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Wed 6 Feb 2008 01:12 PM

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UAE consumer confidence takes hit

Optimism over income, employment and stock markets for first half of 2008 dips, MasterCard study shows.

UAE consumer confidence for the first half of 2008 has fallen sharply, with optimism over income, employment and stock markets taking a significant hit, MasterCard said on Tuesday.

A recent study by the credit card firm has revealed the UAE's consumer confidence index rating has cooled almost 10 points from the second half of last year to 78.5 (out of a possible 100), with indicators dipping across the board.

The outlook for regular income suffered the worst of the five major indicators contributing to the consumer confidence index, sliding more than 20 points from 92.2 in the second half of 2007 down to 70.3.

Confidence also waned toward the economy (from 96 to 86.1), employment (from 95.2 to 85.6) and stock markets (from 81.5 to 73.4).

Sentiment towards the quality of life remained the most resilient, falling only a few points from 79.1 to 75.9.

The UAE’s rating was well behind regional neighbours Kuwait, with an overall index rating of 93.3, and Saudi at 92.2.

Both registered increases in their consumers' sentiment, despite factors such as the global credit crunch and a potential recession in the US, the world’s largest economy.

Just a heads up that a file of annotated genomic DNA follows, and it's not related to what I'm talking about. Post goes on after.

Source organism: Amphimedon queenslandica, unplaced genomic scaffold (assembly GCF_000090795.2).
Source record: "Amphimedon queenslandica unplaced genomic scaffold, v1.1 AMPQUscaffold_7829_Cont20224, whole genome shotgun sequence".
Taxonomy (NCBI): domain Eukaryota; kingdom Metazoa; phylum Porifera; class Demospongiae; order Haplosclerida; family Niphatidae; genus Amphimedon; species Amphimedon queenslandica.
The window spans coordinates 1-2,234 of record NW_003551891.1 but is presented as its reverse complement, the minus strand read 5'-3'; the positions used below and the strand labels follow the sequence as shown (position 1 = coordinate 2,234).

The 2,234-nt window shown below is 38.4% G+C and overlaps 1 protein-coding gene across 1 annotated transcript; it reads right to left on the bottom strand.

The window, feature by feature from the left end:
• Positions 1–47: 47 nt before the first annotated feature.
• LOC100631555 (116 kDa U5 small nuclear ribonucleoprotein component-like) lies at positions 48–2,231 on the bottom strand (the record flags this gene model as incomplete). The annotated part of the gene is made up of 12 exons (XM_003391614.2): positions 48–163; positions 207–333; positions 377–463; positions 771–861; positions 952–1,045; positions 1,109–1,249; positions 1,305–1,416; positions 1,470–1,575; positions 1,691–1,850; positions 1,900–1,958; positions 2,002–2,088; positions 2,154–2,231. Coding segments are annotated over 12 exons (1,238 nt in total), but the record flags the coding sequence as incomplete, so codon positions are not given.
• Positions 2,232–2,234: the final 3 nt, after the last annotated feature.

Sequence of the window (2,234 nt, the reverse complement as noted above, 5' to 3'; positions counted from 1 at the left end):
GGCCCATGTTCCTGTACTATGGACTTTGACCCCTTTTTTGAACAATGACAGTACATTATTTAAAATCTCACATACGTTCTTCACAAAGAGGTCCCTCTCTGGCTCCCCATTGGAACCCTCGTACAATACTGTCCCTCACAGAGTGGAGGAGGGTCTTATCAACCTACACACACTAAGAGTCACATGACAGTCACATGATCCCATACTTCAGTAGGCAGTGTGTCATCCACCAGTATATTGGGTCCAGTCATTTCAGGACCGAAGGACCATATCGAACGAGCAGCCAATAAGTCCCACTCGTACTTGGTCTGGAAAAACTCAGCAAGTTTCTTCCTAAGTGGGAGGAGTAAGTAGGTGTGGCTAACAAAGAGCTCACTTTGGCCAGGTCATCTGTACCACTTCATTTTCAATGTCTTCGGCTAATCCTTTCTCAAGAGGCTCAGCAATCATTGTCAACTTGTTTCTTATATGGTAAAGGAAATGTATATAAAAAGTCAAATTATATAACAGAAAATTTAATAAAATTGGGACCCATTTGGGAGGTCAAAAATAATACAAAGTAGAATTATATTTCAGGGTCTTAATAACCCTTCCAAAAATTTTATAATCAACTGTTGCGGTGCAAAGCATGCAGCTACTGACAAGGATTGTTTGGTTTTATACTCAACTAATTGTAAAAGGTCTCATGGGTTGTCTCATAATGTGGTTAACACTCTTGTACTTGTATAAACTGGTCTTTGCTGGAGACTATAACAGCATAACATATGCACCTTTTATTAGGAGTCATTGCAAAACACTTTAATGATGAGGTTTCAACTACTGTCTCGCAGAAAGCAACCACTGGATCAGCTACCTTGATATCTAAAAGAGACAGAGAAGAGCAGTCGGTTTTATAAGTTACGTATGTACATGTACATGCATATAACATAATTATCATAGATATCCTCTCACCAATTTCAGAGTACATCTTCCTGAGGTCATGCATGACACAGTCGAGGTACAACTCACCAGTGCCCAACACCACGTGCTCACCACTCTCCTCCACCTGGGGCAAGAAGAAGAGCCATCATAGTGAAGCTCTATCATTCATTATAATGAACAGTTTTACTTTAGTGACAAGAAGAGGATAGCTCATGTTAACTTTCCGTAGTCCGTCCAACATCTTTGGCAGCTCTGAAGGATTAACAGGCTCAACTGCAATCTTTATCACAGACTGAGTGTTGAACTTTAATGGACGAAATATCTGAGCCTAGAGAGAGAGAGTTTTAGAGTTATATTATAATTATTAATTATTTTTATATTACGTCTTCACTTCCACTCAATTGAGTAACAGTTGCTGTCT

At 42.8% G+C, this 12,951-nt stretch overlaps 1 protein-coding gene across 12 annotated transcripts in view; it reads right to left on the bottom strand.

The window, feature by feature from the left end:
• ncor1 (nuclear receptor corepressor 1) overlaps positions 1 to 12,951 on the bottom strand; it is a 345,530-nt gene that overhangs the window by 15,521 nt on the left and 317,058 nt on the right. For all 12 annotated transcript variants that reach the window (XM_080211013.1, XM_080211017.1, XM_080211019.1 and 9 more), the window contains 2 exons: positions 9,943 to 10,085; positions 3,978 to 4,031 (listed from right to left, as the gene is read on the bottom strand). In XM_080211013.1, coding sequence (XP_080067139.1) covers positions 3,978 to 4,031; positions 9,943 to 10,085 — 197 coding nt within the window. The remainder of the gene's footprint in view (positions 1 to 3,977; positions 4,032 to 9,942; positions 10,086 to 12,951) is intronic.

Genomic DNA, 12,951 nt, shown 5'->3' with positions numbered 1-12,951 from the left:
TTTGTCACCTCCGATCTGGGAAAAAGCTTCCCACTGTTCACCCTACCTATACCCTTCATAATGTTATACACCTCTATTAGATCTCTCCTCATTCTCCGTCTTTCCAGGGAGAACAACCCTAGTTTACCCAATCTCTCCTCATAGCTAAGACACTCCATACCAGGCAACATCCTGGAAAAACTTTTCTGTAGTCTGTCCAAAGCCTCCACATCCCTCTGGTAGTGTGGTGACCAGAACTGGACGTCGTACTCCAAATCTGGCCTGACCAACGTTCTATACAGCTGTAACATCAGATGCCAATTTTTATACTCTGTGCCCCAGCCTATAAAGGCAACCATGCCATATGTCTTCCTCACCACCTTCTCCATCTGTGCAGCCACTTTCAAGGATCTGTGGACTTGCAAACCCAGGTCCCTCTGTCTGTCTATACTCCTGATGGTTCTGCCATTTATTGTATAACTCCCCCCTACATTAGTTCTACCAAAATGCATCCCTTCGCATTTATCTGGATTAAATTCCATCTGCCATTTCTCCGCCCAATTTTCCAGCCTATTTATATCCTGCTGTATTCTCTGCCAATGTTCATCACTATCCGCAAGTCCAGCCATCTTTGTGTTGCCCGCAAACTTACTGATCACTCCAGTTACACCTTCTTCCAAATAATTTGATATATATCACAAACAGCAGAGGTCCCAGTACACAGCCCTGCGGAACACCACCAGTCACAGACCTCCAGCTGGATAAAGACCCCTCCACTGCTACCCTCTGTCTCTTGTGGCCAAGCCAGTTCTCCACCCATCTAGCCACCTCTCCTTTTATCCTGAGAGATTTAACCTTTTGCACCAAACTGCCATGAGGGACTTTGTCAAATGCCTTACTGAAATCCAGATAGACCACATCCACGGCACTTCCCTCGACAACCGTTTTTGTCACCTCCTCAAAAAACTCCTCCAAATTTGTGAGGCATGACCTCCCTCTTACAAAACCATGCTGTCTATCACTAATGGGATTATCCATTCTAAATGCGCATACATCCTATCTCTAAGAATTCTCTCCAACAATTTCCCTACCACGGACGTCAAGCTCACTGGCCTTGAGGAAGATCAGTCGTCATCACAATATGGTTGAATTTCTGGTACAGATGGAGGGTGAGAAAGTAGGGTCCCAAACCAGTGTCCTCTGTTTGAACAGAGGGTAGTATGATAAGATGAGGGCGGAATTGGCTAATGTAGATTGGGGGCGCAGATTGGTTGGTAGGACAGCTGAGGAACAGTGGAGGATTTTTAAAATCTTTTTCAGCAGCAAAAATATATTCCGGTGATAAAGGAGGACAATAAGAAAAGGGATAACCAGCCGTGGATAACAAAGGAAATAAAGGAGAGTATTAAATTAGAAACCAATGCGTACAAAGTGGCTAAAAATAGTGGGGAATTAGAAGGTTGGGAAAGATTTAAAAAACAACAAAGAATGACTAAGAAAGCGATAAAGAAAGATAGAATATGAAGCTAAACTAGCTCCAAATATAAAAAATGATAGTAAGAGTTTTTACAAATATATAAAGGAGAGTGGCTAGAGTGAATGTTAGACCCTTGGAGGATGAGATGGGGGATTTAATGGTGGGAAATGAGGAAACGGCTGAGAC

Despite the downturn in confidence in the UAE, Nasser Saidi, chief economist of the Dubai International Financial Centre (DIFC), remained upbeat about the future.

“The index survey participants are generally optimistic about the prospects for the economy, employment, their regular income, the stock markets and the quality of life in the countries of the region,” Saidi said.

“Our region is proving resilient to uncertainty and volatility in the credit and financial markets of the US and Europe as a result of the US subprime and mortgage market crisis."

Although the outlook remains overtly positive for the UAE, Saidi did add that inflation was somewhat of a concern for residents in the Emirates.

“…for the UAE consumer sentiment has been affected by inflation which has impacted household budgets and real income,” Saidi said.

The study, commissioned by MasterCard and conducted bi-annually, analyses consumers' perceptions of economic conditions over the six months ahead.

The survey scores, ranging from 0 to 100, are based on responses on five variables: employment, economy, regular income, stock market and quality of life.

The markets surveyed are Egypt, India, Kuwait, Lebanon, Saudi Arabia, South Africa and the UAE.

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